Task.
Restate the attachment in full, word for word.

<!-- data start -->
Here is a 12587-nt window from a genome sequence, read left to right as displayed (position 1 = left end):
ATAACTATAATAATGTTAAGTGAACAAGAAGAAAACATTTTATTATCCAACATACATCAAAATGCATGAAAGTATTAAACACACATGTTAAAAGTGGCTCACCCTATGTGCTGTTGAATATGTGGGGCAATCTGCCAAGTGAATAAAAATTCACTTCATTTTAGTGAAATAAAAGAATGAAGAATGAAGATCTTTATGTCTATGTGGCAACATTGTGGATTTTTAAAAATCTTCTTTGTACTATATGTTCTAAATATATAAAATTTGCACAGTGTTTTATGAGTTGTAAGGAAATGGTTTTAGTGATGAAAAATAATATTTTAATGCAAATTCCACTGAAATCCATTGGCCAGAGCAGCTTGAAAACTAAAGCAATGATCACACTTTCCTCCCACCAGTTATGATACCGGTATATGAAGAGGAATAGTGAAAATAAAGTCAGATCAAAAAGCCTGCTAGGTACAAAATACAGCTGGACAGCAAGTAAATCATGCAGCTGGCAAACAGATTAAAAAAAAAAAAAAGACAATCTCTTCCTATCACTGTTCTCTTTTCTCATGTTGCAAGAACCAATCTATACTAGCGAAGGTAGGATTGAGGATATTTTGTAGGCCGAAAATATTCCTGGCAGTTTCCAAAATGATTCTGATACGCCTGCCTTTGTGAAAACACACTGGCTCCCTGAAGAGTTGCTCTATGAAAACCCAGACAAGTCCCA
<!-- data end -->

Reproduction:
Here is a 12587-nt window from a genome sequence, read left to right as displayed (position 1 = left end):
ATAACTATAATAATGTTAAGTGAACAAGAAGAAAACATTTTATTATCCAACATACATCAAAATGCATGAAAGTATTAAACACACATGTTAAAAGTGGCTCACCCTATGTGCTGTTGAATATGTGGGGCAATCTGCCAAGTGAATAAAAATTCACTTCATTTTAGTGAAATAAAAGAATGAAGAATGAAGATCTTTATGTCTATGTGGCAACATTGTGGATTTTTAAAAATCTTCTTTGTACTATATGTTCTAAATATATAAAATTTGCACAGTGTTTTATGAGTTGTAAGGAAATGGTTTTAGTGATGAAAAATAATATTTTAATGCAAATTCCACTGAAATCCATTGGCCAGAGCAGCTTGAAAACTAAAGCAATGATCACACTTTCCTCCCACCAGTTATGATACCGGTATATGAAGAGGAATAGTGAAAATAAAGTCAGATCAAAAAGCCTGCTAGGTACAAAATACAGCTGGACAGCAAGTAAATCATGCAGCTGGCAAACAGATTAAAAAAAAAAAAAAGACAATCTCTTCCTATCACTGTTCTCTTTTCTCATGTTGCAAGAACCAATCTATACTAGCGAAGGTAGGATTGAGGATATTTTGTAGGCCGAAAATATTCCTGGCAGTTTCCAAAATGATTCTGATACGCCTGCCTTTGTGAAAACACACTGGCTCCCTGAAGAGTTGCTCTATGAAAACCCAGACAAGTCCCA